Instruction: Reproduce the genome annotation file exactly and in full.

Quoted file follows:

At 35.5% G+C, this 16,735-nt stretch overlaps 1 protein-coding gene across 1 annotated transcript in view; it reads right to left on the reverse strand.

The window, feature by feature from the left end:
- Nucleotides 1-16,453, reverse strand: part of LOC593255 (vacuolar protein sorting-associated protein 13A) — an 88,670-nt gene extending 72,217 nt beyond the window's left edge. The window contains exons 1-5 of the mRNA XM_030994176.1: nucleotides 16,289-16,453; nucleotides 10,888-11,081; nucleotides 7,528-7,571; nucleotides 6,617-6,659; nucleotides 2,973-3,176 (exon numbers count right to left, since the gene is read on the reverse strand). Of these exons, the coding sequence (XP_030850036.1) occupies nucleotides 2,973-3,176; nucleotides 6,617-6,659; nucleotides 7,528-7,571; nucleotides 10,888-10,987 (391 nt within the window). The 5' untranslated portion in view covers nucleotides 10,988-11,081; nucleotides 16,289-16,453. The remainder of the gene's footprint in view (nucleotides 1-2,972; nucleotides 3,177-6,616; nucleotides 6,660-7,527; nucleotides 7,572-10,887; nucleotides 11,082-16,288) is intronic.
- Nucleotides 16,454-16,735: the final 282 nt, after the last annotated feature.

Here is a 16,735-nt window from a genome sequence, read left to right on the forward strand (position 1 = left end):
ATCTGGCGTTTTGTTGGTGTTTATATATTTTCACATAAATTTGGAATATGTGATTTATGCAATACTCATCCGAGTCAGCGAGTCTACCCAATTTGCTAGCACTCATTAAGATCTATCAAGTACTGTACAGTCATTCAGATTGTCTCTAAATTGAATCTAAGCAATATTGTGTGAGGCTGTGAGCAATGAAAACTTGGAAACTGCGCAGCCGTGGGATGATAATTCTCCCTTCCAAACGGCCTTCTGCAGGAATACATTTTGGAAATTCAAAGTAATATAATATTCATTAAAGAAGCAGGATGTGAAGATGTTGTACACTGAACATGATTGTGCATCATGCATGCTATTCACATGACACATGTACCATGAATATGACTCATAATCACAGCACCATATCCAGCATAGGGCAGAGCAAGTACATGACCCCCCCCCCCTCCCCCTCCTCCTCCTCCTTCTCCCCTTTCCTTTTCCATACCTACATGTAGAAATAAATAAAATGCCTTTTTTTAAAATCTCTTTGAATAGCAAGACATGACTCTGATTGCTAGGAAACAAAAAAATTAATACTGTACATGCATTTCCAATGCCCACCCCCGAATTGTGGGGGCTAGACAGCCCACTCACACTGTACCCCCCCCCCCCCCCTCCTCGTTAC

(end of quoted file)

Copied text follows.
At 35.5% G+C, this 16,735-nt stretch overlaps 1 protein-coding gene across 1 annotated transcript in view; it reads right to left on the reverse strand.

The window, feature by feature from the left end:
- Nucleotides 1-16,453, reverse strand: part of LOC593255 (vacuolar protein sorting-associated protein 13A) — an 88,670-nt gene extending 72,217 nt beyond the window's left edge. The window contains exons 1-5 of the mRNA XM_030994176.1: nucleotides 16,289-16,453; nucleotides 10,888-11,081; nucleotides 7,528-7,571; nucleotides 6,617-6,659; nucleotides 2,973-3,176 (exon numbers count right to left, since the gene is read on the reverse strand). Of these exons, the coding sequence (XP_030850036.1) occupies nucleotides 2,973-3,176; nucleotides 6,617-6,659; nucleotides 7,528-7,571; nucleotides 10,888-10,987 (391 nt within the window). The 5' untranslated portion in view covers nucleotides 10,988-11,081; nucleotides 16,289-16,453. The remainder of the gene's footprint in view (nucleotides 1-2,972; nucleotides 3,177-6,616; nucleotides 6,660-7,527; nucleotides 7,572-10,887; nucleotides 11,082-16,288) is intronic.
- Nucleotides 16,454-16,735: the final 282 nt, after the last annotated feature.

Here is a 16,735-nt window from a genome sequence, read left to right on the forward strand (position 1 = left end):
ATCTGGCGTTTTGTTGGTGTTTATATATTTTCACATAAATTTGGAATATGTGATTTATGCAATACTCATCCGAGTCAGCGAGTCTACCCAATTTGCTAGCACTCATTAAGATCTATCAAGTACTGTACAGTCATTCAGATTGTCTCTAAATTGAATCTAAGCAATATTGTGTGAGGCTGTGAGCAATGAAAACTTGGAAACTGCGCAGCCGTGGGATGATAATTCTCCCTTCCAAACGGCCTTCTGCAGGAATACATTTTGGAAATTCAAAGTAATATAATATTCATTAAAGAAGCAGGATGTGAAGATGTTGTACACTGAACATGATTGTGCATCATGCATGCTATTCACATGACACATGTACCATGAATATGACTCATAATCACAGCACCATATCCAGCATAGGGCAGAGCAAGTACATGACCCCCCCCCCCTCCCCCTCCTCCTCCTCCTTCTCCCCTTTCCTTTTCCATACCTACATGTAGAAATAAATAAAATGCCTTTTTTTAAAATCTCTTTGAATAGCAAGACATGACTCTGATTGCTAGGAAACAAAAAAATTAATACTGTACATGCATTTCCAATGCCCACCCCCGAATTGTGGGGGCTAGACAGCCCACTCACACTGTACCCCCCCCCCCCCCCTCCTCGTTAC